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Film / Sunrise at Campobello

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Sunrise at Campobello is a 1960 drama film directed by Vincent J. Donehue, starring Ralph Bellamy and Greer Garson. Adapted by producer Dore Schary from his own Tony Award-winning 1958 play, it is a Biopic of Franklin and Eleanor Roosevelt.

Specifically, the film deals with the years 1921–24, starting from when FDR was stricken with polio and paralyzed at the age of 39, and following the family as Franklin (Bellamy) deals with his illness. Franklin's political future is up in the air; as Eleanor (Garson) tries to support him, his loyal assistant and political advisor Louis Howe (Hume Cronyn) urges him to re-enter the political arena despite his handicap, and his domineering mother Sara (Ann Shoemaker) tries to get him to retire from public life and return to Hyde Park to be a country squire. Finally Roosevelt makes a triumphant return to politics when he delivers the nominating speech for Al Smith (Alan Bunce) at the 1924 Democratic National Convention.

Compare Warm Springs, a 2005 TV movie starring Kenneth Branagh which offers a more fictionalized take on the same period of Roosevelt's life.


  • As You Know: A whole bunch of this in the beginning as dialogue establishes that FDR ran for Vice President in 1920 and lost, and that Louis Howe thinks he should go work on Wall Street for a while but the more socially progressive Eleanor disapproves.
  • Biopic: Dealing with a relatively short but very important period in the life of Franklin Roosevelt.
  • Dark Horse Victory: Alluded to by Al Smith, who says to FDR, "I'd like to win this nomination, but there's a good chance it could be a stalemate. Some dark horse might come riding home." In fact, this is what happened, when the convention picked John W. Davis on the 103rd ballot after being stalemated between Smith and William McAdoo. (Davis went on to take one of the all-time beat downs from Coolidge in the 1924 election.)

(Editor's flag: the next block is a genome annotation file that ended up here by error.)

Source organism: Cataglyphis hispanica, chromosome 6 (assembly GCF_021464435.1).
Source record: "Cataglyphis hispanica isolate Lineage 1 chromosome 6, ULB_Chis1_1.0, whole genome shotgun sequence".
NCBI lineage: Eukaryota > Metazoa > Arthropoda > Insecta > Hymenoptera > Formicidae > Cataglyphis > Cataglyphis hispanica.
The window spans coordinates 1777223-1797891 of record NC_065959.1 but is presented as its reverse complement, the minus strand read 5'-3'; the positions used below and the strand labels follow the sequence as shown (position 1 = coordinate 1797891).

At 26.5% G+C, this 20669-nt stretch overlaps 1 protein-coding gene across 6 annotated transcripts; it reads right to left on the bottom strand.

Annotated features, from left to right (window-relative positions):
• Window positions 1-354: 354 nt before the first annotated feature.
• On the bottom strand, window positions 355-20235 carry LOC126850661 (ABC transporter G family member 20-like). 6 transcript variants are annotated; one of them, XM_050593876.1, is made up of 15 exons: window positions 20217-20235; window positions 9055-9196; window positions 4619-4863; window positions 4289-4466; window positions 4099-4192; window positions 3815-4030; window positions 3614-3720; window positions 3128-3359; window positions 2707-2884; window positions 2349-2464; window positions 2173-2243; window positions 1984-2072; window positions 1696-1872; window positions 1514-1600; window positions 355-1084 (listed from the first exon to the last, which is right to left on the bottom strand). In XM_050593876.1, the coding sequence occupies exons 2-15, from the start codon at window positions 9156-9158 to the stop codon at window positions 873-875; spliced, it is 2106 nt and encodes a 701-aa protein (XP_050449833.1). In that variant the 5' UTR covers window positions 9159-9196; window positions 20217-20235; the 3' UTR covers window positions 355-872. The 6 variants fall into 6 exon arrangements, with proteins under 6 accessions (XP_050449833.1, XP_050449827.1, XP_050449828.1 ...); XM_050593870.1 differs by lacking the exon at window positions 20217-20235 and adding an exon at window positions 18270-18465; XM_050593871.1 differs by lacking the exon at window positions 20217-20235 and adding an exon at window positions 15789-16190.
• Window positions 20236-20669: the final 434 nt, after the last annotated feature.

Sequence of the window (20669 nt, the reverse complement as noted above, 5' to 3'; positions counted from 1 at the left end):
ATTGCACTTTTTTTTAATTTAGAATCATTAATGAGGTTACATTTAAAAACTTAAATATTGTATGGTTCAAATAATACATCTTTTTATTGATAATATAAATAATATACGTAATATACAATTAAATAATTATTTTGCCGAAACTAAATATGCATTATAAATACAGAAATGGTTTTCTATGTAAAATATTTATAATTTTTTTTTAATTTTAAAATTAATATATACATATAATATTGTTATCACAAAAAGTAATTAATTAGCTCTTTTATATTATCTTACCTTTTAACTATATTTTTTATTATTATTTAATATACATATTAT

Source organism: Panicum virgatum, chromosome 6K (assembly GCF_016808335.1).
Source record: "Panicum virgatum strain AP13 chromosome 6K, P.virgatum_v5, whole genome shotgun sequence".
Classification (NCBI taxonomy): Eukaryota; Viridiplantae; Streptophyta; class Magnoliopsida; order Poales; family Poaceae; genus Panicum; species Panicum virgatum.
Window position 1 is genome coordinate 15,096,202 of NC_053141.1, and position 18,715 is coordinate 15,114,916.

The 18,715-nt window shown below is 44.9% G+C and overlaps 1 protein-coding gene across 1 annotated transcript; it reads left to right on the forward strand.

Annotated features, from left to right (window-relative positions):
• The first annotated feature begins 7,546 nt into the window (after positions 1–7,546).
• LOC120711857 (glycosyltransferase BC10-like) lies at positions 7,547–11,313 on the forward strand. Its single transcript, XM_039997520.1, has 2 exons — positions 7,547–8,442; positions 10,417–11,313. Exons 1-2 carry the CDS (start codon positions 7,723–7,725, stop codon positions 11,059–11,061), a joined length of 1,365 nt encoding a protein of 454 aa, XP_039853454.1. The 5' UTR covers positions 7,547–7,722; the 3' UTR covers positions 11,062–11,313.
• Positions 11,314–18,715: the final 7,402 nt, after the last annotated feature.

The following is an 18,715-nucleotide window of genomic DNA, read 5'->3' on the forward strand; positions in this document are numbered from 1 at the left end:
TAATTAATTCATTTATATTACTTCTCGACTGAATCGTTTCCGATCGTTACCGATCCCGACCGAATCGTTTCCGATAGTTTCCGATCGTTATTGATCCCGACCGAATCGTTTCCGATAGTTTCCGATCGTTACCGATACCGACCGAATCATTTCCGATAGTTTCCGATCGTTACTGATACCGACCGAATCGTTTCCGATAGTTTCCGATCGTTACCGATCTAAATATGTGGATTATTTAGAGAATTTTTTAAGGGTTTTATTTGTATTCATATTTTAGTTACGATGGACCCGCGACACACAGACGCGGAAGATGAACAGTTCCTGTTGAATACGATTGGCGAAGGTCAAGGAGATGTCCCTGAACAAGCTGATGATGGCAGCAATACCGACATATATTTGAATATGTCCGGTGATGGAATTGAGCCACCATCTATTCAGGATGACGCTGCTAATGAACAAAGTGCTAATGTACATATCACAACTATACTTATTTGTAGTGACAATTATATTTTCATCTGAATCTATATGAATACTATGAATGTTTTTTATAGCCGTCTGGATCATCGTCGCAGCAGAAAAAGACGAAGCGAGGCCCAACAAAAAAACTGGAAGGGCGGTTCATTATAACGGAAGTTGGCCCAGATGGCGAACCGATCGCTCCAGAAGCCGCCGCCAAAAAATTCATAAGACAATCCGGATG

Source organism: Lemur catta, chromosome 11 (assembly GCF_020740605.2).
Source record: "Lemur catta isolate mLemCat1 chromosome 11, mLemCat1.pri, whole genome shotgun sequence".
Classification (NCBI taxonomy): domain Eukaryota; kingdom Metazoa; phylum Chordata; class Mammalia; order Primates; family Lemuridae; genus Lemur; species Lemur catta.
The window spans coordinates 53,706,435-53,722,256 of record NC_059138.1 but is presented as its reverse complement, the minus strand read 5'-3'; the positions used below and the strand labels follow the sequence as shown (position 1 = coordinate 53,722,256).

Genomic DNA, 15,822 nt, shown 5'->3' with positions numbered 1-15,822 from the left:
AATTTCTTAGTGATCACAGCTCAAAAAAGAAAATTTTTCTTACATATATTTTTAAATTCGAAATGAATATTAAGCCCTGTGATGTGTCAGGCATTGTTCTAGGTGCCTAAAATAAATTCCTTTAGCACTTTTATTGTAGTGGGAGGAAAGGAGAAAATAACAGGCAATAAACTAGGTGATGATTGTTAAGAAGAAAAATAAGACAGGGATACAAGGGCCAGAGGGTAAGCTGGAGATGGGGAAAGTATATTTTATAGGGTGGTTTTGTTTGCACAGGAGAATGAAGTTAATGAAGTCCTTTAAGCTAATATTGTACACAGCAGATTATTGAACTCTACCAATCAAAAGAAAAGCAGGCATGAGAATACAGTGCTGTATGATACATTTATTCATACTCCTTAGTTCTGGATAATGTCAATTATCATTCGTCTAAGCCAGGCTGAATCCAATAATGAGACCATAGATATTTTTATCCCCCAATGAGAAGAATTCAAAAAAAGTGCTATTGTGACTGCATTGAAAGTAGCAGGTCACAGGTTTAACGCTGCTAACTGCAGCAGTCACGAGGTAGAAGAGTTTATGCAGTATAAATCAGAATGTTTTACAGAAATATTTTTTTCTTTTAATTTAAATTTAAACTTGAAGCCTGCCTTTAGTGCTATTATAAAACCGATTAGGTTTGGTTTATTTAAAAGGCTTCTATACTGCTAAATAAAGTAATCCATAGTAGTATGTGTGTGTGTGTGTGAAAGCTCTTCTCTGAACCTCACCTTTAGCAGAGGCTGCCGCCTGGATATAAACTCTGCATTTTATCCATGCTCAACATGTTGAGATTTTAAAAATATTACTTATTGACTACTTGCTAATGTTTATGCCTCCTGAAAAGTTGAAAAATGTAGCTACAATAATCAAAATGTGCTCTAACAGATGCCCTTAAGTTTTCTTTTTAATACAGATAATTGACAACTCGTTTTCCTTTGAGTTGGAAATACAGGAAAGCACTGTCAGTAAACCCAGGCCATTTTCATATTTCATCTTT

• Don't You Dare Pity Me!: Not from FDR so much, as he is relatively unembarrassed about his handicap, at least among his family and friends. But his mother Sara feels this very much on Franklin's behalf, which is why she wants him to retire from public life.
  • Grande Dame: Mother Sara is this, a snooty rich society lady who doesn't appeal of Franklin's more left-wing political ideals.
  • Happily Married: Franklin and Eleanor, to a far greater extent than Real Life. In reality Franklin and Eleanor nearly got divorced after she found out about his affair with Lucy Mercer in 1918, and the two of them would lead relatively separate lives until Franklin's death. Here, Eleanor is a nurturing wife and mother.
  • Hiding the Handicap: As in real life, and right from the beginning, when FDR's stretcher is taken to a different boat to leave the island while the rest of the family goes to the boat where the press is waiting. By the end of the movie Roosevelt is using leg braces and support from someone standing next to him to basically fake the ability to walk.
  • I Can't Feel My Legs!: It isn't in battle, but one of the first signs that the fever Franklin has caught is really serious is when he says he's experiencing numbness in his legs.
  • Kissing Cousins: Franklin calls Eleanor "Cousin, wife, dearest." They were fifth cousins; Eleanor's maiden name was "Roosevelt" and her uncle was President Theodore Roosevelt.
  • Misery Builds Character: It's been the common historical view ever since his presidency that Franklin Roosevelt's illness and paralysis played an important role in developing his character as a leader. In the movie, FDR says "I feel I must go through this fire for some reason."
  • My Beloved Smother: Franklin's bossy, controlling mother Sara is a constant source of tension. At one point her over-the-shoulder carping drives Eleanor into a teary breakdown. She also opposes Louis's plans to ease Franklin back into politics, fearing the stigma and embarrassment if Franklin's disability is publicized.
  • Stock Lateral Thinking Puzzle: Franklin poses to the kids a question about a train leaving Hyde Park at 80 mph and a train leaving New York at 40 mph. Which train would be closer to New York when they meet? After the kids confidently answer that the faster train would be closer, Franklin gets them, pointing out that if the trains had met, they must both be the same distance from New York.
  • Too Important to Walk: Some Gallows Humor from Franklin as he's being taken away on a stretcher to the boat: "By gosh, I feel like the caliph of Baghdad!" Of course, the real reason he isn't walking is because he can't.
  • Video Credits: Of all the main players.

Alternative Title(s): Sunrise At Campobello